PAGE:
"There are some cases where they just take it out of the box and it works pretty much as is. The way we look at it more is, 80% of the work is done, and then the last 20% is to customize it to an individual workspace, and to the assets that they have, such as the cameras, which could be different obviously in different locations," said Marty Sprinzen.
The system exists as a regular buffet of monitoring solutions and organizations can simply take what they want and leave the rest. Then there are further levels of refinement to consider. For example, an organization may choose to only monitor body temperatures and others may choose to scan for additional symptoms such as coughing or detecting red eyes using artificial intelligence.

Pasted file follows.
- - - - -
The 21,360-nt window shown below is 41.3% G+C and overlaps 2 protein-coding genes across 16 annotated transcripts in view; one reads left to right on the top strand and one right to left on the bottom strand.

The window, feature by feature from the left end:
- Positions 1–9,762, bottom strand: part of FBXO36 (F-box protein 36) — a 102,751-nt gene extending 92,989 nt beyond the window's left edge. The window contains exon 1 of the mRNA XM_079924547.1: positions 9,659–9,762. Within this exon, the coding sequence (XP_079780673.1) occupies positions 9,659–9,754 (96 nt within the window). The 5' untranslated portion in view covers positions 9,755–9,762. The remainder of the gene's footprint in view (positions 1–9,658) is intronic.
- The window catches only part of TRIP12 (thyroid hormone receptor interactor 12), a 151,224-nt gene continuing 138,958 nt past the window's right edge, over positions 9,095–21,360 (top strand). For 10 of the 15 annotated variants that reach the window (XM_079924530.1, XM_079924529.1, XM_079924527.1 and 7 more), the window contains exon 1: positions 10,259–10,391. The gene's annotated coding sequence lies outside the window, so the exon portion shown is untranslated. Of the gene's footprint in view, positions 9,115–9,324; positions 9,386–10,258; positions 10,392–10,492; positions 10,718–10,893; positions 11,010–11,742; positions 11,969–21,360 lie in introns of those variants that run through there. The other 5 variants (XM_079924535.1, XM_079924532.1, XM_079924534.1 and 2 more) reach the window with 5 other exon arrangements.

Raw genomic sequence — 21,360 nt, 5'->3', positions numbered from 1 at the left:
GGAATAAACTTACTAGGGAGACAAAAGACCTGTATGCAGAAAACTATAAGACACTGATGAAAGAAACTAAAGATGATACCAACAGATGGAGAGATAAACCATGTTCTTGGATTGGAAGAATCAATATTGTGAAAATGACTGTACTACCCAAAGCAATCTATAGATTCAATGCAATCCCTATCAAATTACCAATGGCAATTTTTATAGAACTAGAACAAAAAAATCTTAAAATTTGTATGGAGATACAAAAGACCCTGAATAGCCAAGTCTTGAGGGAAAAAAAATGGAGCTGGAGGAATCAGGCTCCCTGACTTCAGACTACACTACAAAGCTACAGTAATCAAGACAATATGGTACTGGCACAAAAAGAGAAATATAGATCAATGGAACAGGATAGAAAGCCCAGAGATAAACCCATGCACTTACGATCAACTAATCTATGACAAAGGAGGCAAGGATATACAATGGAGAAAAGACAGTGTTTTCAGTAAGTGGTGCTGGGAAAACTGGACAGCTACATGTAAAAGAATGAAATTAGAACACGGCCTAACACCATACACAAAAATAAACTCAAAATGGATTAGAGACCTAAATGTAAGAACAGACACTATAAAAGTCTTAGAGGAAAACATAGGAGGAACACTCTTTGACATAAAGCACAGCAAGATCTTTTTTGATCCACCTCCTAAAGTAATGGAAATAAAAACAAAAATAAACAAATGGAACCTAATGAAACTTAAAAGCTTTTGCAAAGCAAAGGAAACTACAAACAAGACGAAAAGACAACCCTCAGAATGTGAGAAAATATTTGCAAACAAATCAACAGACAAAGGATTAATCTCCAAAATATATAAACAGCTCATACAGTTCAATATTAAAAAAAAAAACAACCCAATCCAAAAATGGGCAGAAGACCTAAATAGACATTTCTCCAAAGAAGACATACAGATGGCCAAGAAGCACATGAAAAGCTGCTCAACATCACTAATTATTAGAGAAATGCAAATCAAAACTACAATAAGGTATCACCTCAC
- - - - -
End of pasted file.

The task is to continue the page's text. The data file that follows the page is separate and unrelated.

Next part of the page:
A surreal new normal at the workplace
As more companies look to harness these surveillance technologies, it's safe to say that the modern workplace is going to look and feel very different. For the time being, it seems as though individual privacy is taking a backseat to overall public safety during the pandemic, but the president of the National Workrights Institute, Lewis Maltby, is concerned about unintended collateral damage.
"Employers are legitimately concerned about asymptomatic employees spreading the virus at work. If we had enough testing capacity, it might make sense to take people's temperature when they report for work and test those with a fever to be tested for COVID-19," explained Maltby. "If they test negative, they go to work. If they test positive, they go home until they test positive for the antibodies that indicate immunity. Until we have that testing capacity, we're seeing a nightmare where thousands of workers who just have a cold lose their jobs indefinitely."